Growing a vibrant, healthy garden starts well before planting with soil preparation. The soil is the foundation of any garden. Preparing the soil the right way is key to the garden's long-term success. Whether you plan to plant a new vegetable garden, get a perennial flowerbed ready or add a shrub bed to the landscape, putting extra effort into the soil will pay off as your new garden matures.
Choosing the Time of Year
Why: Preparing a garden bed a full season before you plant gives weed eradication efforts a chance to work and allows nutrients and amendments to mix with the soil. If you don't have time to wait a full season, then prepare the bed three to four weeks before planting.
In mild, Mediterranean climates and coastal areas where winter frosts are mild or nonexistent, get the soil ready in winter or early spring, and then plant the following fall or early winter.
Clearing the Bed
Clear weeds and grass from new beds. You can smother them by starving them of light. Start that process in fall by spreading newspaper six sheets deep on top of the weeds and grass. Overlap the sheets' edges so that weeds and grass can't push through the seams. Cover the newspaper immediately with a 3-inch-deep layer of heavy mulch, such as compost or manure.
In spring, till the newspaper, mulch, and dead weeds and grass into the soil. Newspaper, compost and manure break down over the winter months so don't need to be cleared away. The paper pulp and compost or manure add important organic materials to soil. Incorporate the materials 12 inches deep in the soil.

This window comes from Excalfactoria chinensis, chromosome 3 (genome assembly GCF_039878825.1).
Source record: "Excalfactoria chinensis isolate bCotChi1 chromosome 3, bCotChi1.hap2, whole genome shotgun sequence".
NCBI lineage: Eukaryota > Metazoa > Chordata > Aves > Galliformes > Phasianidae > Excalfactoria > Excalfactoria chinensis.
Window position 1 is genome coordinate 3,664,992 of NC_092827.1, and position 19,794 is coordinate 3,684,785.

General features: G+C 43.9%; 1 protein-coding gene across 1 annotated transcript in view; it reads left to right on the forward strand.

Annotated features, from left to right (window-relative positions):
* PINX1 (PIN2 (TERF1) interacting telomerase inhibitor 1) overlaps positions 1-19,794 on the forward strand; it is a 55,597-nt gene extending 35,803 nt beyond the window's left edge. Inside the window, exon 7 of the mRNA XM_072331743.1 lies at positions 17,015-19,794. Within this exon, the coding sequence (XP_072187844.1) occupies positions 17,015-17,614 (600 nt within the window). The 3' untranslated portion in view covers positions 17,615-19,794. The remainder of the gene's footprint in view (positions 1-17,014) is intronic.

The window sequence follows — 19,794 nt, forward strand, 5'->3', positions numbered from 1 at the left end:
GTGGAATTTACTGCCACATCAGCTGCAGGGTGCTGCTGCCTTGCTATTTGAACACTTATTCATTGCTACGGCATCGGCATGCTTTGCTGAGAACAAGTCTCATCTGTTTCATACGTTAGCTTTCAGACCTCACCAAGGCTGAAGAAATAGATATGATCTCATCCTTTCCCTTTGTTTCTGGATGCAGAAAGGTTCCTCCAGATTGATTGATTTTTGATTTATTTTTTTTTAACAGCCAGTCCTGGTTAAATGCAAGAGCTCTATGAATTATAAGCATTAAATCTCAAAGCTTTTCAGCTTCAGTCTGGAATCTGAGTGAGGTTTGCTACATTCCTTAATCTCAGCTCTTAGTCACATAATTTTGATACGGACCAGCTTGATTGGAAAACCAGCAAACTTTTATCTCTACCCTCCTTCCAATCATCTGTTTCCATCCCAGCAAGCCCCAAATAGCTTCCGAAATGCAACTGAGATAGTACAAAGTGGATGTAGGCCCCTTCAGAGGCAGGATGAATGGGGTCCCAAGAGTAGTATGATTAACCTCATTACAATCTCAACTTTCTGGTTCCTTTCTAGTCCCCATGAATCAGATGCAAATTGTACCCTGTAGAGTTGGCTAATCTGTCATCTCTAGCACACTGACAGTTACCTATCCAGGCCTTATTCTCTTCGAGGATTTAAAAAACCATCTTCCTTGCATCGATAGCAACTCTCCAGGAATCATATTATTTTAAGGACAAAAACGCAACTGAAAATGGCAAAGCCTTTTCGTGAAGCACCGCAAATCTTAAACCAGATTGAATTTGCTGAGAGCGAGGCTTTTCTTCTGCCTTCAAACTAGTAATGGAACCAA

Turning the Soil
Turning the soil breaks up its clumps and loosens the earth, making it easier for new plants to establish strong, extensive root systems. Turn the soil to a depth of 12 inches with either a tiller or garden fork. Break up all clumps with a shovel or garden fork, and move stones and sticks out of the bed.
Adding Organic Amendments
Add organic amendments such as compost or seasoned manure before planting to improve the soil. Organic amendments can be added anytime from the season before planting right up to the day of planting. Vegetable gardens, shrub beds, and perennial and annual flower gardens all benefit from this step.
If you use plant-based compost, then apply a 2- to 3-inch-deep layer of it each of the first four years. Then scale back to a 1- to 2-inch layer each later year. Incorporate the compost 6 to 8 inches deep in the soil each year.
Seasoned manure is an alternative to plant-based compost, but incorporate only a 1-inch-thick layer of it with the soil per year. Overuse of manure can increase the salt content in soil, hindering plant growth in the future.
Adding Balanced Fertilizer
Whether you intend to plant annuals, perennials or shrubs, adding balanced fertilizer to the bed will improve the nutrients in the soil. Use a granular 8-8-8 or 10-10-10 fertilizer; the numbers indicate that both fertilizer blends have equal amounts of nitrogen, phosphorous and potassium, or NPK. Dig to incorporate the fertilizer with the top 12 to 15 inches of soil. A 100-square-foot planting area requires 2 cups of the fertilizer.
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